It sounds like your nephew is lucky to have you take him in and try to help him. It probably doesn't make it any easier to cope with, but your nephew's behavior is not that uncommon for someone his age with kidney failure. Delayed maturation is common and people on dialysis of any age may have problems thinking clearly and remembering. Denial is a very common coping mechanism for people with chronic illness and depression is very common, especially for someone like him who has faced all the losses he has faced. It's also likely that he is anxious about his future which he may see as uncertain. Here is an article that may help you understand more about how to help people his age cope with dialysis:
If he's getting dialysis in an adult clinic, which is most likely given his age, the adult dialysis system and healthcare providers in it are often ill prepared to handle adolescents and young adults with kidney disease who often are not as mature as others their age and they may expect him to grow up and act his age and he may feel like they're bullying him. That said, every dialysis clinic must have a social worker who has a masters degree and counseling training and is responsible for helping patients and their families cope with kidney disease and achieve the patient's desired level of functioning. The social worker is also responsible for helping the dialysis team understand patients' emotional needs. The social worker in the adult clinic may be less experienced dealing with patients your nephew's age than with those who are middle aged or older and may refer him to someone in the community who has more experience with chronically ill young people. You should talk with the dialysis social worker about what you know about your nephew's emotional state and how that affects his behavior. He/she may have some ideas for you. Be aware that because of his age unless you're his legal guardian, staff are limited in what they can tell you about his specific case because of patient privacy laws. If your nephew is willing and gives permission, they can talk with you and include you in planning for his care as much as he wishes.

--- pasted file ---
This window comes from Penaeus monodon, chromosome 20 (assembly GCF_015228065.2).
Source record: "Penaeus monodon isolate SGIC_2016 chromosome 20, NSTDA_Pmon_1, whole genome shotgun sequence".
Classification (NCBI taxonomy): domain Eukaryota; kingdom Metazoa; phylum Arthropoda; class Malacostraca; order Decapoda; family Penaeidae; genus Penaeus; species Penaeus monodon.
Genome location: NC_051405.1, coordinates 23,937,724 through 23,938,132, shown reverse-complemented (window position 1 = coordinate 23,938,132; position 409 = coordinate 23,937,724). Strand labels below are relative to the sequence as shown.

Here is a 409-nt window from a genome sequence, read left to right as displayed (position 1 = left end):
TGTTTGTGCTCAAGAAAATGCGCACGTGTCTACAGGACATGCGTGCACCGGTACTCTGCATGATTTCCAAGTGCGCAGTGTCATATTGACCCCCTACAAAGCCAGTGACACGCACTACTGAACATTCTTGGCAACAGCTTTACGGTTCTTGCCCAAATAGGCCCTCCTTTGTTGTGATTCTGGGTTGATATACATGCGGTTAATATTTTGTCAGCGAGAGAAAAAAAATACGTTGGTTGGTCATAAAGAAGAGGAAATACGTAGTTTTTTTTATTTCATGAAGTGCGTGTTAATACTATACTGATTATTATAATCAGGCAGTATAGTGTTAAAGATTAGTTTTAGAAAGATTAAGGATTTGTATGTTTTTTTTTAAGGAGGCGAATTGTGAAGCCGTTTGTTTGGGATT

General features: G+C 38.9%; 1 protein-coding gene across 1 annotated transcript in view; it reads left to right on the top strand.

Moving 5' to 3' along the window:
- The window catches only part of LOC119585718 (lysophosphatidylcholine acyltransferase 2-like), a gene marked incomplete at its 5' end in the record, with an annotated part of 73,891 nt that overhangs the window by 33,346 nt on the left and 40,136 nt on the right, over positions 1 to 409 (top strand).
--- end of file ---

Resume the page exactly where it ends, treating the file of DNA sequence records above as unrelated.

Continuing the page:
So far as resources for counseling or support in the Houston/Galveston area, talk with the dialysis social worker or contact the National Kidney Foundation of Southeast Texas which is located in Houston. NKF's phone numbers there are (720) 748-9991 or toll free at (800) 961-5683. Other resources for support:
- American Association of Kidney Patients' support groups in Texas, including one in Houston: http://www.aakp.org/outreach/List/texas/
- Renal Support Network was founded by a woman who had kidney failure as a child, includes KidneyTalk recordings: (800) 579-1970; http://www.rsnhope.org
- Dialysis-Support, an online support group for people on dialysis and their loved ones: http://health.groups.yahoo.com/group/dialysis-support/
The dialysis social worker can explain federal, state, and local resources for financial assistance and help you and him develop future goals, which hopefully will include school and/or work. People on dialysis often feel like they're too sick to work, staying active and dialyzing to live instead of living to dialyze helps those who work do better physically, emotionally, socially, and financially...and research shows they often get transplants sooner and the transplants last longer. The Texas Department of Rehabilitation may be able to help him get further education, if needed, or find a job that he can do while on dialysis.
One thing that makes it easier to work is to do home dialysis. There are 5 types that you or your nephew can read about on the homepage of Home Dialysis Central. Another resource to help you and him learn about various aspects of kidney disease is Kidney School: http://www.kidneyschool.org.
I hope that your nephew is able to come to terms with his health condition, learn from others who have faced the same obstacles and have overcome them to live full lives in spite of kidney disease.